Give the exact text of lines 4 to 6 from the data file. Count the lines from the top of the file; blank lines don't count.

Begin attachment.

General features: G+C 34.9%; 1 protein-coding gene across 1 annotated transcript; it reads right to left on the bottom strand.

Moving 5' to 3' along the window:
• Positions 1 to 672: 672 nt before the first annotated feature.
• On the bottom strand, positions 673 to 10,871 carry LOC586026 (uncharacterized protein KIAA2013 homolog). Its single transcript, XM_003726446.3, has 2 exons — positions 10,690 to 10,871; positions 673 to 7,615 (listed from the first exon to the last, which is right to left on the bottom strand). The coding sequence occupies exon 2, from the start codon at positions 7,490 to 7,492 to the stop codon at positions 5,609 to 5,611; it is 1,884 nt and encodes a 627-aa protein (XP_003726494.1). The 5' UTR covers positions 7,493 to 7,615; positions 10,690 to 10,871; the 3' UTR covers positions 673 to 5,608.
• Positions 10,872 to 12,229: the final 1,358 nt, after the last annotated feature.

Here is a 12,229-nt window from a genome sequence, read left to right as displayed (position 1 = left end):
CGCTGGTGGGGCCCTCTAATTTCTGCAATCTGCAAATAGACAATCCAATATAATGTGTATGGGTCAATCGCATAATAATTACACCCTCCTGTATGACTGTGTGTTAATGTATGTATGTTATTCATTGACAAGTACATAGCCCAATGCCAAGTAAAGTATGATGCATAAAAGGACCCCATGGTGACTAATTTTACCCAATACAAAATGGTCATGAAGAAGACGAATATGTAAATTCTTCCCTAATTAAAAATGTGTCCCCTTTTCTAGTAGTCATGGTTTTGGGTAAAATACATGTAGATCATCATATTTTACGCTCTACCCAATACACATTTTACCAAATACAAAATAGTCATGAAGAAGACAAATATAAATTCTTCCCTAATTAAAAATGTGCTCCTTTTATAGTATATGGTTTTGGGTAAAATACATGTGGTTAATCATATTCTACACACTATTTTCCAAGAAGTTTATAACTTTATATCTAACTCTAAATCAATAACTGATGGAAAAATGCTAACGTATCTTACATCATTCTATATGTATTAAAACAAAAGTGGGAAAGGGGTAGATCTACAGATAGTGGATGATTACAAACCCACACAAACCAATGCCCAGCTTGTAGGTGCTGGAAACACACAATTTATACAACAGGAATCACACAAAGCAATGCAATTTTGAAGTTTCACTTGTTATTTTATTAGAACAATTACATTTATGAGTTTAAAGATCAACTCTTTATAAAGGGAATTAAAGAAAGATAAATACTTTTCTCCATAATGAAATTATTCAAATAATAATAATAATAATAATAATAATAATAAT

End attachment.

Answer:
• On the bottom strand, positions 673 to 10,871 carry LOC586026 (uncharacterized protein KIAA2013 homolog). Its single transcript, XM_003726446.3, has 2 exons — positions 10,690 to 10,871; positions 673 to 7,615 (listed from the first exon to the last, which is right to left on the bottom strand). The coding sequence occupies exon 2, from the start codon at positions 7,490 to 7,492 to the stop codon at positions 5,609 to 5,611; it is 1,884 nt and encodes a 627-aa protein (XP_003726494.1). The 5' UTR covers positions 7,493 to 7,615; positions 10,690 to 10,871; the 3' UTR covers positions 673 to 5,608.
• Positions 10,872 to 12,229: the final 1,358 nt, after the last annotated feature.

Here is a 12,229-nt window from a genome sequence, read left to right as displayed (position 1 = left end):